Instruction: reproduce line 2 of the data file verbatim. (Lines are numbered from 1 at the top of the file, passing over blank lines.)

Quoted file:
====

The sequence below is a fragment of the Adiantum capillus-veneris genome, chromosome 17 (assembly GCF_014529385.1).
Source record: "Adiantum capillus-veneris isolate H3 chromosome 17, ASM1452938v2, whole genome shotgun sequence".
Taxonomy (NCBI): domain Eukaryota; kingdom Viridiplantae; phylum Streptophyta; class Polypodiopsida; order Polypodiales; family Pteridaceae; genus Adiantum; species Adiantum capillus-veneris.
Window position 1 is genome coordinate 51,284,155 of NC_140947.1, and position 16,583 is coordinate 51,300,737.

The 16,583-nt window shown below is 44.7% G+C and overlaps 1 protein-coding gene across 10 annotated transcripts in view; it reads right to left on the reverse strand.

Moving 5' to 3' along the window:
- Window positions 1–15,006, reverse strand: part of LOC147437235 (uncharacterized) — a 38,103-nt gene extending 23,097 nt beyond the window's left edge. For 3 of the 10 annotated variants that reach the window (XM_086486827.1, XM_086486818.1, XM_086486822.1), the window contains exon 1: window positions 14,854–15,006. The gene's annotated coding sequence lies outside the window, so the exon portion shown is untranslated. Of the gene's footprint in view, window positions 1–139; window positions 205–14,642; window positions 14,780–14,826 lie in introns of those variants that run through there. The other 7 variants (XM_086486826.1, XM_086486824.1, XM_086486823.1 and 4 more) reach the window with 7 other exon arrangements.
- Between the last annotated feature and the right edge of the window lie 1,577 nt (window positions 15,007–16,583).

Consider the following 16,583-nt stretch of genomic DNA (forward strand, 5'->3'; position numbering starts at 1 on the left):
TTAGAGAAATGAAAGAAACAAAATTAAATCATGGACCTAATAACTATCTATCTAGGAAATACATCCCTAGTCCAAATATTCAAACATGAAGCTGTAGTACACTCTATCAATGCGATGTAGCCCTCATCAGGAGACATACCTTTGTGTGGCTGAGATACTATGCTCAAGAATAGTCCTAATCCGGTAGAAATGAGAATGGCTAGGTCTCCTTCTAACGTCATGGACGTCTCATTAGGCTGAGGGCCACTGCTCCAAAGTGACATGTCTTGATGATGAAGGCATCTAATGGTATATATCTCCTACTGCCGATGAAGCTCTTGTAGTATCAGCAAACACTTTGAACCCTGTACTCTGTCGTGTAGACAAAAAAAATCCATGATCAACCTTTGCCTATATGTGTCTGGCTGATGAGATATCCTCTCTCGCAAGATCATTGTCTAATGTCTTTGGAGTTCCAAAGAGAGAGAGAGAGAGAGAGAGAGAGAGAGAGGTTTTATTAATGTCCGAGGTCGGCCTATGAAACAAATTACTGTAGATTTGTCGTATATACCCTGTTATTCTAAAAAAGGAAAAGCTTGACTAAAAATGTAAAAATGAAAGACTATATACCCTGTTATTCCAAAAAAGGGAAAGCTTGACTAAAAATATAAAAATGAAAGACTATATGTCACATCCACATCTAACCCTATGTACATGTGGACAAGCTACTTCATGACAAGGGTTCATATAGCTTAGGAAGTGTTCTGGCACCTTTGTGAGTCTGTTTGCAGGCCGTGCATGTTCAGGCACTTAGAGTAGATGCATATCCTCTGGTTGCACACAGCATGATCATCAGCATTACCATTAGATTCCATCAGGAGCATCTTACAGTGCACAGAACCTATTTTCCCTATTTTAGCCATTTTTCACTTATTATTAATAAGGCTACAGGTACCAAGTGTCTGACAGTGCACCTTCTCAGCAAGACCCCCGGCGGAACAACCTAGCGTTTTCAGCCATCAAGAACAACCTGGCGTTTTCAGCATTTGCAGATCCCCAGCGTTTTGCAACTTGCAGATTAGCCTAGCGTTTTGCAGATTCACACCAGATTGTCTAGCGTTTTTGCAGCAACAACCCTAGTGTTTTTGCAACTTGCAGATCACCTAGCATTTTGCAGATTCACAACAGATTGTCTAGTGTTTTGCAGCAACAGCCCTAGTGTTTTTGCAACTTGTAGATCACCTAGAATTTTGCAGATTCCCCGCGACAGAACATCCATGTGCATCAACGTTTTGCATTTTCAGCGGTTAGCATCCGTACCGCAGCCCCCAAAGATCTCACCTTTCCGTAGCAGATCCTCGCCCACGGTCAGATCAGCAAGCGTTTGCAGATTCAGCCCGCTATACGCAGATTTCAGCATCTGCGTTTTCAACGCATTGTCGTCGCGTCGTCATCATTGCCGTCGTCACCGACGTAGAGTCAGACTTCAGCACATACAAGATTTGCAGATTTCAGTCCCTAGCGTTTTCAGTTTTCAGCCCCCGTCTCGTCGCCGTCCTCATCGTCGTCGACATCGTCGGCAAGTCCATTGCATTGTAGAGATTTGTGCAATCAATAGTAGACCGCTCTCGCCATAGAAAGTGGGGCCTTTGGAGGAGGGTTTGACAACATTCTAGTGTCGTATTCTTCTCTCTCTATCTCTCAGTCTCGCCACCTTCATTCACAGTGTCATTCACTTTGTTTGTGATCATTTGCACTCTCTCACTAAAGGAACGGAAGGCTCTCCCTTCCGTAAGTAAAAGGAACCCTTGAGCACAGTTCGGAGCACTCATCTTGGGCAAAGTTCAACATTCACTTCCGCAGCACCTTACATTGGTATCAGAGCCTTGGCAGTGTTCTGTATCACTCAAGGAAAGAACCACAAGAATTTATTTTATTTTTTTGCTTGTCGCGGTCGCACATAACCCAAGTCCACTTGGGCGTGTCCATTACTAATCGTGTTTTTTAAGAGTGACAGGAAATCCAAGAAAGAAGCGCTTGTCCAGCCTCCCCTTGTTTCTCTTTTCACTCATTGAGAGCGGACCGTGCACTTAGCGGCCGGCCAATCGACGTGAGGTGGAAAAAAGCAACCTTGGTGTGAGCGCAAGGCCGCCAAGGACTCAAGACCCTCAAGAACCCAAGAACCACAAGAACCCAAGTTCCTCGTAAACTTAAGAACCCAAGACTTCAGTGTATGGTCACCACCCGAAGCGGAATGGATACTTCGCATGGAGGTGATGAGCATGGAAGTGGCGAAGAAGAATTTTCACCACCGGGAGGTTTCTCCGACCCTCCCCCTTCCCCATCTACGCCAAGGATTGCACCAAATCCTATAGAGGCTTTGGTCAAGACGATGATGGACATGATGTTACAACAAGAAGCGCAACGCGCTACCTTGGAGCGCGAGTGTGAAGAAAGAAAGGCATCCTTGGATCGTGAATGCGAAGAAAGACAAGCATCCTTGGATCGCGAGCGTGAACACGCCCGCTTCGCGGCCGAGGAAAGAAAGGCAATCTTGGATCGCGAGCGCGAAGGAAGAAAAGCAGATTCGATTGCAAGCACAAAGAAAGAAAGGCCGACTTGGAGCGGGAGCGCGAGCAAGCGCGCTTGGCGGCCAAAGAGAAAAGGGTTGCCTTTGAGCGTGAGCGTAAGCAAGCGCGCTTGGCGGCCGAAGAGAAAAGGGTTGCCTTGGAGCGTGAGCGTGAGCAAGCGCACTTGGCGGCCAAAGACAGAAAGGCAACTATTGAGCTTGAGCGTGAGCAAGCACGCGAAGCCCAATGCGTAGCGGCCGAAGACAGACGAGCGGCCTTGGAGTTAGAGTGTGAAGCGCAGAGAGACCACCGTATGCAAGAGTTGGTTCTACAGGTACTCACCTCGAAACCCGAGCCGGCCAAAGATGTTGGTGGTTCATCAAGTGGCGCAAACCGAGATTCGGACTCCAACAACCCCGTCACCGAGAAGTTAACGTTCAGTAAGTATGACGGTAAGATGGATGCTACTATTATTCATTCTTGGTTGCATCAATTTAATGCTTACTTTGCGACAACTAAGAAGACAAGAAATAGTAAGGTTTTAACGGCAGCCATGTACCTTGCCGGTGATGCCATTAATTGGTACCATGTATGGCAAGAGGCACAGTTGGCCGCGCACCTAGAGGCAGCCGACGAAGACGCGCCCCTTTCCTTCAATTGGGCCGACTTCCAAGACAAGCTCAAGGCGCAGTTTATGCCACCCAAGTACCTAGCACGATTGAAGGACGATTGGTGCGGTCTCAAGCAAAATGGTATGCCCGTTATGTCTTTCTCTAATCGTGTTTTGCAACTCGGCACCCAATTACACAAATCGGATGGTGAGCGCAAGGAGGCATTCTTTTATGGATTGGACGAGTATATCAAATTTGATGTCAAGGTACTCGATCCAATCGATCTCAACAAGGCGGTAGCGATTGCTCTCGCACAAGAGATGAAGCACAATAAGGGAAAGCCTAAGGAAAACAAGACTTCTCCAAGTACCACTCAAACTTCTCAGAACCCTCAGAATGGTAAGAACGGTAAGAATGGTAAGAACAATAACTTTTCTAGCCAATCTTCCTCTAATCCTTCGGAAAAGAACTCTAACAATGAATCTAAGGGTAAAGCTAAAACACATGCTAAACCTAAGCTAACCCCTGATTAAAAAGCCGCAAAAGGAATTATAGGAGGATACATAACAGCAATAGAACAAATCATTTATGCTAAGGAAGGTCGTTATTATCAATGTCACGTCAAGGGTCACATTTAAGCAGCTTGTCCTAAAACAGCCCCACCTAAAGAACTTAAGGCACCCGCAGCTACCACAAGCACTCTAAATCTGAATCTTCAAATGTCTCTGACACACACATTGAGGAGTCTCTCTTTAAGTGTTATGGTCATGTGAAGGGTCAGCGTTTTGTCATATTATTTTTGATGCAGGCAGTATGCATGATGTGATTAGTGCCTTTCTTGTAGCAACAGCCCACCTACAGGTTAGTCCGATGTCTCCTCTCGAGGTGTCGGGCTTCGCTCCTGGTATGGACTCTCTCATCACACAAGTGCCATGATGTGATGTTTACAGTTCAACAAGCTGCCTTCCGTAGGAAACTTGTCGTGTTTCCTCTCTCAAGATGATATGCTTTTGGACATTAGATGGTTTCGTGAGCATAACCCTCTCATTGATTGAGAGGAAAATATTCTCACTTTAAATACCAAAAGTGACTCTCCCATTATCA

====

Source record: "Adiantum capillus-veneris isolate H3 chromosome 17, ASM1452938v2, whole genome shotgun sequence".